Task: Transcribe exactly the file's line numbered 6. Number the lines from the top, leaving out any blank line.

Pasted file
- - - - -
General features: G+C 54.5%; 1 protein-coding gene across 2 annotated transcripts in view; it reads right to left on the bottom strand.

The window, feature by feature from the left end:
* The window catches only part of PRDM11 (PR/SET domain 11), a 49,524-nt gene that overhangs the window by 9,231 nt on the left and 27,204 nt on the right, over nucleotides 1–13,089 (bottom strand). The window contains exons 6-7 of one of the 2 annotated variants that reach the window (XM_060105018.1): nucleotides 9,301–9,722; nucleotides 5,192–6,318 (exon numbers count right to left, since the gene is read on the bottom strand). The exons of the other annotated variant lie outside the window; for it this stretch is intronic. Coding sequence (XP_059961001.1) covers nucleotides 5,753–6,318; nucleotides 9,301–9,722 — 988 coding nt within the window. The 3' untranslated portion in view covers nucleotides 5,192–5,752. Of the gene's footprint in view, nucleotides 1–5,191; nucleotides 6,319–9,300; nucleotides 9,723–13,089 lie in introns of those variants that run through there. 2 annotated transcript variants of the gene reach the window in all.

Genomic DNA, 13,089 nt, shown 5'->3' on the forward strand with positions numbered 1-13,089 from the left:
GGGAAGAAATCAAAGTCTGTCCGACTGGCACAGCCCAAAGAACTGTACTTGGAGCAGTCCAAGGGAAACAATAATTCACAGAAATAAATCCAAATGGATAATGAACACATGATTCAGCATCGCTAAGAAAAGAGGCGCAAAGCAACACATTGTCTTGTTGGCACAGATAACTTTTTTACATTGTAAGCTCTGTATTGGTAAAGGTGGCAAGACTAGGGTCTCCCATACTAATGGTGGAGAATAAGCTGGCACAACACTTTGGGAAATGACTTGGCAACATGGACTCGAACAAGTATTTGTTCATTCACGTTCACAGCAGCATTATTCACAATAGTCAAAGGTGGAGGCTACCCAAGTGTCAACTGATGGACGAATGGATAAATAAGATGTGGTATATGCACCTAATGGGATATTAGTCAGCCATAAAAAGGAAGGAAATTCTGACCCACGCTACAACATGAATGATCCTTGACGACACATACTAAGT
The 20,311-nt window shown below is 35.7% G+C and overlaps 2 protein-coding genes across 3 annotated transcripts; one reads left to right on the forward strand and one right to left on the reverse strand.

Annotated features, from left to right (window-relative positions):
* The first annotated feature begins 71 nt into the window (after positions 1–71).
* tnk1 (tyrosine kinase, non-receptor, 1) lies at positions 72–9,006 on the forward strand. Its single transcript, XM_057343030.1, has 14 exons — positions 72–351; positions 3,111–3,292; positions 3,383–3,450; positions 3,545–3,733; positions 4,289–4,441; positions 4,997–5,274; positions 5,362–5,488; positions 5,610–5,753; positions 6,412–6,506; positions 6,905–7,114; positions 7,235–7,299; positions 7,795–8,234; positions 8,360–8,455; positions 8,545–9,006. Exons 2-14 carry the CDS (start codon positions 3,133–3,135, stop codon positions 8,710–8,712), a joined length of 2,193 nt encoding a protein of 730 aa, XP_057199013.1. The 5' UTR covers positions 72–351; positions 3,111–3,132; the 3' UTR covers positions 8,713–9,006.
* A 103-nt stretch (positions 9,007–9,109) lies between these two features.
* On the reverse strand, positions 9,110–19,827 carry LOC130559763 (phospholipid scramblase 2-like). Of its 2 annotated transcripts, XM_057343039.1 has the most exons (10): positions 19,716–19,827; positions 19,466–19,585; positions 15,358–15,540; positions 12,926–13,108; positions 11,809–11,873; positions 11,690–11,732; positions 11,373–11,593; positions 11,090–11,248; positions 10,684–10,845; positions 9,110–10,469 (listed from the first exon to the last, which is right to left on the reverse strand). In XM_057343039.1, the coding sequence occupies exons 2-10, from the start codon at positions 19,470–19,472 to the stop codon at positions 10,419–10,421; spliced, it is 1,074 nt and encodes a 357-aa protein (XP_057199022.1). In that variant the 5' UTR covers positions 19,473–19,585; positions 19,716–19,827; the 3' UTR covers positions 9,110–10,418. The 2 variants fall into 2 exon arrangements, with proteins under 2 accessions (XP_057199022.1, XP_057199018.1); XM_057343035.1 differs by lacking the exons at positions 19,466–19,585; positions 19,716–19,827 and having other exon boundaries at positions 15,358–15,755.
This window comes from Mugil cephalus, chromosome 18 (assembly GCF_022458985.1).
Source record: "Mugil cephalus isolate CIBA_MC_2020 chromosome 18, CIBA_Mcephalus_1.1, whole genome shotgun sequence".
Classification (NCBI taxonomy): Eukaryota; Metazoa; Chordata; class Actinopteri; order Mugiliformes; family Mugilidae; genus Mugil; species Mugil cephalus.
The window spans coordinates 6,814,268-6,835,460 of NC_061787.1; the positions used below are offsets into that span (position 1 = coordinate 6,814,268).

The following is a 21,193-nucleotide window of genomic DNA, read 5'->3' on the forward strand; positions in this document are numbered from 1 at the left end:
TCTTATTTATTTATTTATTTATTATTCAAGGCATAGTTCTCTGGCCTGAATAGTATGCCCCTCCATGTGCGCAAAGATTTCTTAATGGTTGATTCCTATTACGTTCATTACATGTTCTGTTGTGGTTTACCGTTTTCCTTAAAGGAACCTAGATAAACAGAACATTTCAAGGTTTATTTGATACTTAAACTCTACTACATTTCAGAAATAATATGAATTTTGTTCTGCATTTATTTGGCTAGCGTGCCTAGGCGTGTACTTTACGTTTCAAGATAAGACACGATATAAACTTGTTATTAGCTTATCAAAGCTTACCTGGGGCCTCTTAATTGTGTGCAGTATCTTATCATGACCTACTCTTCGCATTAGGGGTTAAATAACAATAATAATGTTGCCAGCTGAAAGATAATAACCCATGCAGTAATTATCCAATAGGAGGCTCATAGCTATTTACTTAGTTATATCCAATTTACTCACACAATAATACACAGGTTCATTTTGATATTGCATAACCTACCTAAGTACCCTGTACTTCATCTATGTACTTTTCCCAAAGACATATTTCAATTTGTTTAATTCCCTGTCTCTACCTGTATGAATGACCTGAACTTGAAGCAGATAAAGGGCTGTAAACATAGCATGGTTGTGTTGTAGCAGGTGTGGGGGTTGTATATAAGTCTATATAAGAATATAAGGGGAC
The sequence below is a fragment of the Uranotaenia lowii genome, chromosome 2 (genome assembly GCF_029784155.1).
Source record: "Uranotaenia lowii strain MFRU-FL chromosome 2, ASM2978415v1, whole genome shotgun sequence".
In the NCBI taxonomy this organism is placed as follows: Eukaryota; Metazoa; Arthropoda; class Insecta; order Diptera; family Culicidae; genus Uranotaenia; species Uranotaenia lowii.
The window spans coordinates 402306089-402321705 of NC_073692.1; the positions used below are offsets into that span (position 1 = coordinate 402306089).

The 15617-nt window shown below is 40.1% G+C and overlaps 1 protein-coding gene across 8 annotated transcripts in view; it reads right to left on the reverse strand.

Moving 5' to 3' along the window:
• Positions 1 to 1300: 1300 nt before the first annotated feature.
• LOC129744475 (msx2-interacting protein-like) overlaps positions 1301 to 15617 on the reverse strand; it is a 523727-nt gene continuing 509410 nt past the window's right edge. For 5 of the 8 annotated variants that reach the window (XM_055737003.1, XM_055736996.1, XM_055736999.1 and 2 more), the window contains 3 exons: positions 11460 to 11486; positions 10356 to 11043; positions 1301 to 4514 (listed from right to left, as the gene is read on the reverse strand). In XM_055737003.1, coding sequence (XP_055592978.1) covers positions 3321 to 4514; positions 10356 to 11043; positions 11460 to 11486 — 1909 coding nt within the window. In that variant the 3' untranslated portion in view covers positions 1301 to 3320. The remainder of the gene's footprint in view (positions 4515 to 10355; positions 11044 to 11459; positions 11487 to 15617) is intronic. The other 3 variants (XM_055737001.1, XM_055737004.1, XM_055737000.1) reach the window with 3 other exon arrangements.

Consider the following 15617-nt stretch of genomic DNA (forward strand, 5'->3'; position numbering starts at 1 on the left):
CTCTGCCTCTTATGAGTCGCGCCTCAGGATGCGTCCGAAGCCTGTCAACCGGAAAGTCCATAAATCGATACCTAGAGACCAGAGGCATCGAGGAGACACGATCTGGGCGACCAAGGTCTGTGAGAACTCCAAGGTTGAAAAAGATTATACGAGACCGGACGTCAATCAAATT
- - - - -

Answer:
The 20,311-nt window shown below is 35.7% G+C and overlaps 2 protein-coding genes across 3 annotated transcripts; one reads left to right on the forward strand and one right to left on the reverse strand.